St. Boniface Hospital in Winnipeg, MB, is our SuperSHIFTER for September. They embody the spirit of Canadian Patient Safety Institute's SHIFT to Safety program, providing support and content that improves patient safety through an emphasis on teamwork, communication and positive safety culture.
Members of the team at St. Boniface, including Michaele Rivet, Patient Safety Consultant; Jen Kostyshyn, ED nurse; Dr. Jeff Klassen, ED physician; and Cheryl Bilawka, Educational and Development Specialist, recently spoke with CPSI's Vanessa Walsh to explore their unique journey implementing the TeamSTEPPS program (click
here to learn more about TeamSTEPPS). Here is that conversation:
Q: How did St. Boniface Hospital get started with TeamSTEPPS?
A: We started implementing TeamSTEPPS in our ED and shortly after our cardiac care program in 2010-11. We really liked how simple it was, and how it provided the concepts, tools and training for free. We sent a contingent of staff, physicians and leaders to an Agency for Healthcare Research and Quality (AHRQ) regional training centre in the United States for master trainer training. We linked up with our physicians, allied health, and support staff to begin running a training plan for all staff in the ICU's and ED.
Q: How did you measure your improvement efforts?
A: We administered the AHRQ Hospital Survey on Patient Safety Culture (HSOPS) in the ED as a baseline, and again at three months, six months and one year after our initial staff trainings. Our department had a significant staff turnover, and the data reflected that change, showing we lost the initial improvements gained after a year. We gleaned two big lessons – first that we needed to build internal capacity and bring master training in-house to maintain momentum, and second, although we had a coaching model in place it seemed our biggest challenge was to keep people thinking about TeamSTEPPS after their training.
Q: How did you scale up and go hospital-wide with the training?
A: We trained 244 master trainers in 18 months! They took all the concepts and tools and spread them within their own programs and staff. We also added a TeamSTEPPS Fundamentals training to General Hospital Orientation.
Q: Did you modify the training at all?
A: We made it our own in a couple of ways. The message on the importance of patient safety can sometimes be uncomfortable, so we purposefully built in humour to help staff pay attention and get talking about it. We broke out key strategies and tools into videos, and engaged staff in whatever way they were comfortable in. The videos are educational, funny and incorporate input from staff. We knew that most staff were on some sort of social media, and leveraged these platforms to promote our focus on teamwork and communication. If we could just breakdown TeamSTEPPS messages into bite-sized, post-able pieces, so it was constantly showing up in people's news feeds, it would always be on their minds.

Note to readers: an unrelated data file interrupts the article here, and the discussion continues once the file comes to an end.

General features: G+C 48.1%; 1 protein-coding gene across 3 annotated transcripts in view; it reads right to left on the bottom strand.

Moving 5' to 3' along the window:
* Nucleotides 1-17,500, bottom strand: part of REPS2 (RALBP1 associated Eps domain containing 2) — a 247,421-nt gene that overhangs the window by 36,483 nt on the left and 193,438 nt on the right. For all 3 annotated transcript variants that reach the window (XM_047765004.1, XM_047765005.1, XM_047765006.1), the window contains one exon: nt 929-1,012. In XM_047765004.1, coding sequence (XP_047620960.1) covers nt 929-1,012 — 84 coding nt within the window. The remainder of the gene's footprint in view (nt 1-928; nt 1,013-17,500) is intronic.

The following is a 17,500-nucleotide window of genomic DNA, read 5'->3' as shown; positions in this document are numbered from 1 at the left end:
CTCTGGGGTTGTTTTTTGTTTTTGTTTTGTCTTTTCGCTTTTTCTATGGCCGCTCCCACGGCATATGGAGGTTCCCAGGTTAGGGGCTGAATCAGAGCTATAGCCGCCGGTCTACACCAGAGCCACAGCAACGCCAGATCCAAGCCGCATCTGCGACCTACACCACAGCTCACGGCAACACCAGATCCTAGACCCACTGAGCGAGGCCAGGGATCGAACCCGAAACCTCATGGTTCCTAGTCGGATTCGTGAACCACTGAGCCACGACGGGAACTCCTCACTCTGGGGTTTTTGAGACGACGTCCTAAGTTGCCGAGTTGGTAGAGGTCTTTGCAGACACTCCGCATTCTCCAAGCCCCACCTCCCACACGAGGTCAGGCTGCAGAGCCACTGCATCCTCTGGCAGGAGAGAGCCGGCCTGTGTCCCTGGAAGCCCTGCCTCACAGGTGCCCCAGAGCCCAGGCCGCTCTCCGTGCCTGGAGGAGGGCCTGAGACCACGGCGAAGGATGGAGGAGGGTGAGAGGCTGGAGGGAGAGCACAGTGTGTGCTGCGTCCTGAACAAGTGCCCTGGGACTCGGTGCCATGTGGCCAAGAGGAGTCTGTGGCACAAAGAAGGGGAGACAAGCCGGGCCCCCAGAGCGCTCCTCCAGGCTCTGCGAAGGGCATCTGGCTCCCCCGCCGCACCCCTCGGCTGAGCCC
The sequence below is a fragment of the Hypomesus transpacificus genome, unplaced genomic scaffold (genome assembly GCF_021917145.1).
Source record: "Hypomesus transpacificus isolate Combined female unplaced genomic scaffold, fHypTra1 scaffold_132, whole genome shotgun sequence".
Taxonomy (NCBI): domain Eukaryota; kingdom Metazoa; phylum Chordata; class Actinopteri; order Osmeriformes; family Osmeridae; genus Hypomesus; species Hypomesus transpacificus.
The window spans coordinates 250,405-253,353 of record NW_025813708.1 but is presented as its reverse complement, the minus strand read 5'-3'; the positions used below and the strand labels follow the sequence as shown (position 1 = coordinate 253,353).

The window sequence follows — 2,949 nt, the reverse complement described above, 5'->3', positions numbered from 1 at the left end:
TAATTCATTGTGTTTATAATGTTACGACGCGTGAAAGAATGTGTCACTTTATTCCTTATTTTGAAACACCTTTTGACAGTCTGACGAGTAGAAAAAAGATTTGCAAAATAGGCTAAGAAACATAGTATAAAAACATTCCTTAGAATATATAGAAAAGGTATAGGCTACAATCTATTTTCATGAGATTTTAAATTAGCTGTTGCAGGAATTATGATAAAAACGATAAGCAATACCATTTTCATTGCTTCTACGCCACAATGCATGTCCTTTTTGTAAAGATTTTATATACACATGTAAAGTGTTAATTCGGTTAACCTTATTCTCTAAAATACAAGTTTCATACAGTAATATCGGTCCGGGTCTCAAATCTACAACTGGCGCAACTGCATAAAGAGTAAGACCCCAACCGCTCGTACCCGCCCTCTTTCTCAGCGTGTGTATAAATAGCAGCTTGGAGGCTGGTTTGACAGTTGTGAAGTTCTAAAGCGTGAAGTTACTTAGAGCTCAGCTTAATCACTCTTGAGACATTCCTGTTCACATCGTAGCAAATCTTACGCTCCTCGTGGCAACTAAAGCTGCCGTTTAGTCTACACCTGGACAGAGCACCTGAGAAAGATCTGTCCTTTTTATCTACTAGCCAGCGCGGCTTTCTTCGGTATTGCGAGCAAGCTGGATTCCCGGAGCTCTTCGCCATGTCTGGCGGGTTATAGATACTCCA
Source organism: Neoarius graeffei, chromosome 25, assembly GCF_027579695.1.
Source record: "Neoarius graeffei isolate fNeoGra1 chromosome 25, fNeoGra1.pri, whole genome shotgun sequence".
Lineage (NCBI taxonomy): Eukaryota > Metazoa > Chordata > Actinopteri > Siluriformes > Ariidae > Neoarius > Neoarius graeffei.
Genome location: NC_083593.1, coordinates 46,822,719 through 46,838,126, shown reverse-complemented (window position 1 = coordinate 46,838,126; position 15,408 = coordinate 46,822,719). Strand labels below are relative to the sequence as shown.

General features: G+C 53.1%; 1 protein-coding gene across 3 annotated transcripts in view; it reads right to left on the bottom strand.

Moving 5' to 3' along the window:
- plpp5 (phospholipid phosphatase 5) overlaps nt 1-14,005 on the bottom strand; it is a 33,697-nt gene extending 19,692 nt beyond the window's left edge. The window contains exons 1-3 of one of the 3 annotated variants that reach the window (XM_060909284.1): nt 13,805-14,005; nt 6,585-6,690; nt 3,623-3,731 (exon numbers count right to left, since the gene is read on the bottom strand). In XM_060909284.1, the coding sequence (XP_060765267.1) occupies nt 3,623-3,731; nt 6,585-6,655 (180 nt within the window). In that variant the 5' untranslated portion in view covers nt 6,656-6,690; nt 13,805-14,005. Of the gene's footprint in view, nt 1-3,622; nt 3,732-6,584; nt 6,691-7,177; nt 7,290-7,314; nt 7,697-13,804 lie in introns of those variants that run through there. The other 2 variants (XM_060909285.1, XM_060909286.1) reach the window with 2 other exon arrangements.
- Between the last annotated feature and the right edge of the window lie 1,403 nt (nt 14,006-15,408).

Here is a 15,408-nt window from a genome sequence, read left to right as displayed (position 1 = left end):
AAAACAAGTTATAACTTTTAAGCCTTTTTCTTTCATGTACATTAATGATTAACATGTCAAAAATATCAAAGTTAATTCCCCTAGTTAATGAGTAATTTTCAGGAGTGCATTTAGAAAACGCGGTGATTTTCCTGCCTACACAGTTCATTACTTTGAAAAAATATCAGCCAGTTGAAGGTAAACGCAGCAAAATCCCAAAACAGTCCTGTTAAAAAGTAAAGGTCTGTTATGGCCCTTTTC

We also started in-situ education around a huddle once or twice a week. We took people away from what they were doing for five minutes and talked about a very specific and focused safety idea. This was done in small enough groups so it was a discussion and not a didactic lecture. It was also done right where we want these behaviours to happen, right at the bedside, so they can turn around and immediately start using it.
Q: How are you planning to sustain the gains you've made in teamwork and communication for increased patient safety?
A:STEPP UP for Patient Safety is St-Boniface's TeamSTEPPS sustainment plan. It is entering its third year this month. Driven by a representative group of staff, it is a tailored monthly refresher for everyone that includes a theme, activities for role playing, and discussion topics for huddles at all levels of the organization. Past themes have focused on communication tools and strategies for escalation, and this upcoming year will zero in on advocacy and assertion.
In the ED, we're always gathering input from staff to make sure it's relevant and delivered in the best possible way. We have a core group to distribute the information and educate people. For example, we have a trivia group, a research group, an engagement group, a huddle group, etc. We are also working on a new simulation project, to develop a simulation curriculum that incorporates all the TeamSTEPPS tools and strategies.
Q: What would you recommend to someone wanting to adopt TeamSTEPPS strategies and tools within their organization?
A: Active leadership support has been crucial to our success. TeamSTEPPS is all about knocking down hierarchies and barriers to communication. Our leaders understand the tools and concepts, use them, and expect staff to do the same.
Also, every department, even within one hospital, can be a different environment. Knowing the culture and people can make a huge difference. We really tried to understand the issues that we were facing as well as the personalities in our department to create something that would work for us.
Q: Where can people go if they're interested in learning more about your work?
A: Reach out to us at @sbh_winnipeg on Twitter or by email at
Join us next month as SHIFT to Safety features #SuperSHIFTER Dr. James Ruiter from Salas Global Corporation, sharing an innovative insight into simulation methodology for patient safety.